Outdoor and drive-in cinemas near Chicago

Both nostalgic and COVID-safe, drive-in theaters have enjoyed a deserved resurgence over the past two years, including throughout the Chicagoland area. For those who don’t like inflated popcorn prices or rushing through crowded indoor venues (thanks, Tom Cruise), outdoor and drive-in movies offer the same cinematic and communal experience, minus the sky-high prices or the risk of catching the latest Omicron variant while catching the latest Marvel games.

In and around Chicago, outdoor movies offer a family-friendly alternative. Though drive-in theaters have dwindled since their Americana heyday, a few holdouts are still strong in the suburbs — and well worth the mini road trip for affordable double features and old-school concessions like candy and hot dogs in cash only. Meanwhile, if you’d rather roll out a picnic blanket and BYO snacks, Chicago offers plenty of outdoor movie-going experiences all summer long across the city. Whether you’re looking for an American blast from the past or a laid-back neighborhood outing to a park, here are the best drive-in and drive-in theaters near Chicago.

Pilsen
In nostalgic lore, drive-ins are characterized as adorably ramshackle relics tucked away in quiet suburbs, surrounded by some sort of forest and/or fields, far from the hustle and bustle of modern city life. While this is certainly true of most drive-ins, a business zigzags against the zag right in the heart of Chicago. ChiTown Movies is a full-fledged drive-in cinema in Pilsen, the mural-covered district on the southwest side. The theater is surprisingly huge for an urban lot, with plenty of room for 10 rows of cars, all angled towards a gigantic screen projecting unique elements like shrek, The Sandlotand the most Chicago movie of all time, Ferris Bueller’s day off. Customers can order dishes, such as pizzas, tacos and wings, which will be delivered directly to their window.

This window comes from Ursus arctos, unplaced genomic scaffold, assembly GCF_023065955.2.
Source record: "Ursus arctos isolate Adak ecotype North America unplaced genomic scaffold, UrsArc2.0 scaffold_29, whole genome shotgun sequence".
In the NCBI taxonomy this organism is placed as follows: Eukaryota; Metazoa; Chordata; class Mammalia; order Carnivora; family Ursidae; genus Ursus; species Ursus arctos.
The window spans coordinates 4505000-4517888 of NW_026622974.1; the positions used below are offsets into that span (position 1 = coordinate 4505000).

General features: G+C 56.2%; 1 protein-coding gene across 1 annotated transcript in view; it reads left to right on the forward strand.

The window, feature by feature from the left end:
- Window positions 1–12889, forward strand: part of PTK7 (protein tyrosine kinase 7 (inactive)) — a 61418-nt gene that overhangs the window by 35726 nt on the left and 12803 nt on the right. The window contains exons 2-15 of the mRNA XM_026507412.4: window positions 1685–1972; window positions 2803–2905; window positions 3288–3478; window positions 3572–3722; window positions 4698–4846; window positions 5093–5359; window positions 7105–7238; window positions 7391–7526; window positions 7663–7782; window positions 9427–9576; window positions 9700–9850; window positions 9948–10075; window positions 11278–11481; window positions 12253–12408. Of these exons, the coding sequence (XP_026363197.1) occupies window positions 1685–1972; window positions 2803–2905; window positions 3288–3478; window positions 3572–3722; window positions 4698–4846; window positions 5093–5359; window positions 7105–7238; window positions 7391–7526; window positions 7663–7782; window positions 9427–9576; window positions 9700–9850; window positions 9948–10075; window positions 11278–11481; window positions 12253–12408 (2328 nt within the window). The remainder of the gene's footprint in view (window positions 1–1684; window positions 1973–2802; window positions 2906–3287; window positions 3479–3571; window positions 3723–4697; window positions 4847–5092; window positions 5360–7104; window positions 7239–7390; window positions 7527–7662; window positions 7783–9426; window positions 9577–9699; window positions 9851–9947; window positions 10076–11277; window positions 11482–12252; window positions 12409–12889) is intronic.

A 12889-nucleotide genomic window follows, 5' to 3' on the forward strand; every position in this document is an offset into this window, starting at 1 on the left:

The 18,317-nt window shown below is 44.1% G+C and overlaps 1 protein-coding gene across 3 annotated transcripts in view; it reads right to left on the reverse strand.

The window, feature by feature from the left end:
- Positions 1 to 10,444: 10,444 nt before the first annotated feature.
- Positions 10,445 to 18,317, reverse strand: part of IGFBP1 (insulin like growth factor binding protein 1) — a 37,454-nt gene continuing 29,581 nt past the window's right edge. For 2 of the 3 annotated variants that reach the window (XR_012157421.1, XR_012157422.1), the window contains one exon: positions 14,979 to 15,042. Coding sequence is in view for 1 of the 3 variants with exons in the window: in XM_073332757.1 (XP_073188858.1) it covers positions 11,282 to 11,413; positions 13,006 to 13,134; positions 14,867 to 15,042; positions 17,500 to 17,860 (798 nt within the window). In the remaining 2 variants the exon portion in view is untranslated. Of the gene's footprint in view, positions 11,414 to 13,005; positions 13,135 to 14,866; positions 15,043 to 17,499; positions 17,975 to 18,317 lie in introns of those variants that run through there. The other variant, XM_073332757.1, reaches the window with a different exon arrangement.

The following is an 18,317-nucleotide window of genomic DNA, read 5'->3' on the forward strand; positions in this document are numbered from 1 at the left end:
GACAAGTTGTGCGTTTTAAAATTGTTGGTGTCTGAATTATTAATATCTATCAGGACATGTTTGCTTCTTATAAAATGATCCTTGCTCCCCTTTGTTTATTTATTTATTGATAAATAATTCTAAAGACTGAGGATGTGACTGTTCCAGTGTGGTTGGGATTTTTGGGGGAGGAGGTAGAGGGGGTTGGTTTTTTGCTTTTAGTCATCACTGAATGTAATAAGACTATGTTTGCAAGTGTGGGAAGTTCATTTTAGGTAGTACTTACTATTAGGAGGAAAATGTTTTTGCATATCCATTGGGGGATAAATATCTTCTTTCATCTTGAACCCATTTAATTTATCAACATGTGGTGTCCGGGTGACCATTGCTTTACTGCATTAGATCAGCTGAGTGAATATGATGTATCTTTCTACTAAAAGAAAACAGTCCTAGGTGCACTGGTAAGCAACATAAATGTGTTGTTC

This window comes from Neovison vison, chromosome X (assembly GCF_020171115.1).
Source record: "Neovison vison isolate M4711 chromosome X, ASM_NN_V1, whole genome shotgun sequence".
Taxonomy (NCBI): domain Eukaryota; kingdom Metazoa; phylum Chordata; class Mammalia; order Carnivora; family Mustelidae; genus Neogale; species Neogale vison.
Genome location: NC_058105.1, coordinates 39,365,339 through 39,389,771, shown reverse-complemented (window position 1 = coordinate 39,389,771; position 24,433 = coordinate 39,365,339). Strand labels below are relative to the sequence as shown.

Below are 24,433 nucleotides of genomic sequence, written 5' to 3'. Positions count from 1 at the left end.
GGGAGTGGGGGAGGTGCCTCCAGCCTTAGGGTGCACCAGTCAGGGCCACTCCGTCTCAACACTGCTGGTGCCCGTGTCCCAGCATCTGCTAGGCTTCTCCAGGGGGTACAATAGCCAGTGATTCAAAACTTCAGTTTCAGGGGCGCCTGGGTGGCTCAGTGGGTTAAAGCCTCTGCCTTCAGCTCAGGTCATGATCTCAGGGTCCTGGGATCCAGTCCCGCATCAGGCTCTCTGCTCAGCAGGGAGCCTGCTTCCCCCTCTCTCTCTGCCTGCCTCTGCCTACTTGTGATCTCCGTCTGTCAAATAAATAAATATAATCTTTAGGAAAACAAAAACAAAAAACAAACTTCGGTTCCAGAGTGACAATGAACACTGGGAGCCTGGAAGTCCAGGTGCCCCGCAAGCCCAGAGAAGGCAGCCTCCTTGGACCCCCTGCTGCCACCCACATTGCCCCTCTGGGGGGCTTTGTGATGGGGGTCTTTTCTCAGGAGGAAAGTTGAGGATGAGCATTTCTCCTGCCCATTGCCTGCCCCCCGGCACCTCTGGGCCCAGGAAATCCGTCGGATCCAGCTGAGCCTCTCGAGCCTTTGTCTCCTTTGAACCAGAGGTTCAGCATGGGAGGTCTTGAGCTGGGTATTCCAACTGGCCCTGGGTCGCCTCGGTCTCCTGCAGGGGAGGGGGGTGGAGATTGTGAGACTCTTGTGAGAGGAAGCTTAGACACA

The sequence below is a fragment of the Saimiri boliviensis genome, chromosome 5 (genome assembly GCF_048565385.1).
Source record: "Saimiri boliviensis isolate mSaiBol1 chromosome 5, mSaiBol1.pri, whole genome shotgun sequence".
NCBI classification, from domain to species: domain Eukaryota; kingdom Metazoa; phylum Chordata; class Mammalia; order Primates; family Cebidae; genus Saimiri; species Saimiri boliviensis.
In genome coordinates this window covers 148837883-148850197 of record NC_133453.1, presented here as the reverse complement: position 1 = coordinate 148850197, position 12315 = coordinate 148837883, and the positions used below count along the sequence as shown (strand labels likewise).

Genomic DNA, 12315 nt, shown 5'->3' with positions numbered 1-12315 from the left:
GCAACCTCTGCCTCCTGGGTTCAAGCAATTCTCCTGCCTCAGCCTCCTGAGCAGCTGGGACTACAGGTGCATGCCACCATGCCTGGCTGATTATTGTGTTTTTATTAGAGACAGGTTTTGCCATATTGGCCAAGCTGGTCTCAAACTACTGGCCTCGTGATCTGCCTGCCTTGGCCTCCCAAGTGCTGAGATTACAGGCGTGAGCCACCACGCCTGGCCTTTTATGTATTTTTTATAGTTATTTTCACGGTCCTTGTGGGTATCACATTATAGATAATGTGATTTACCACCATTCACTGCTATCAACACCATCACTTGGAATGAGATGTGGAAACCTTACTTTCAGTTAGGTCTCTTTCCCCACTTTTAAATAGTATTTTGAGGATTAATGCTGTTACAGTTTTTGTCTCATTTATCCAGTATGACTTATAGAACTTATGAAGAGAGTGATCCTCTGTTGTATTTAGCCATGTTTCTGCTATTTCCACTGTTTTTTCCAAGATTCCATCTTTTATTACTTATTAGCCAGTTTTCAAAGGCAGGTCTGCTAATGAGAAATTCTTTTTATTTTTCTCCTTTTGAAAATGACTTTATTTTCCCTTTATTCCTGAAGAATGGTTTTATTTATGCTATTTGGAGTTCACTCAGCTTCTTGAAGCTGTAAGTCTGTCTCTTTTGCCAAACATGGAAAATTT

Driving from Chicago: None—it’s in Pilsen.

Flickr/BWChicago

McHenry, Ill.
From neon-clad jukeboxes and vintage arcade games to old-school radios available to rent and listen to movies, McHenry Outdoor Theater feels authentically preserved in time. Open since the 1950s, not much has changed at this colossal drive-in complex north of town, including its affordable dual-features and comfort food, from warm pretzels and hot dogs to the kind of cheese-covered nachos . as neon as the jukebox. Movies begin at sunset and include back-to-back blockbusters like Light year and Thor: Love and Thunder.
Driving from Chicago: About an hour and a half.

Route 34 Cine-Park
Route 34 Cine-Park

Earlville, Ill.
Tucked away on a sprawling grassy lot in the western suburbs, there’s something more peaceful and pastoral about the Route 34 Drive-In Theatre. Unlike many drive-ins, which are typically located on gravel or dirt, the grassy terrain makes it more comfortable to sit outside in a lawn chair or let the kids run around and frolic before sunset. Sun. The cash-only property opens on weekends at 6:30 p.m., with back-to-back movies beginning at dusk. In any given week, features may include DC League of Super Petsfollowed by a whiplash pivot towards Tornado– a film that features a famous scene with a drive-in cinema shattered. The theater also has an indoor pool table, and the no-frills concessions include burgers and popcorn (made with real butter, as the website categorically assures).
Driving from Chicago: About an hour and a half.

Valparaiso, Indiana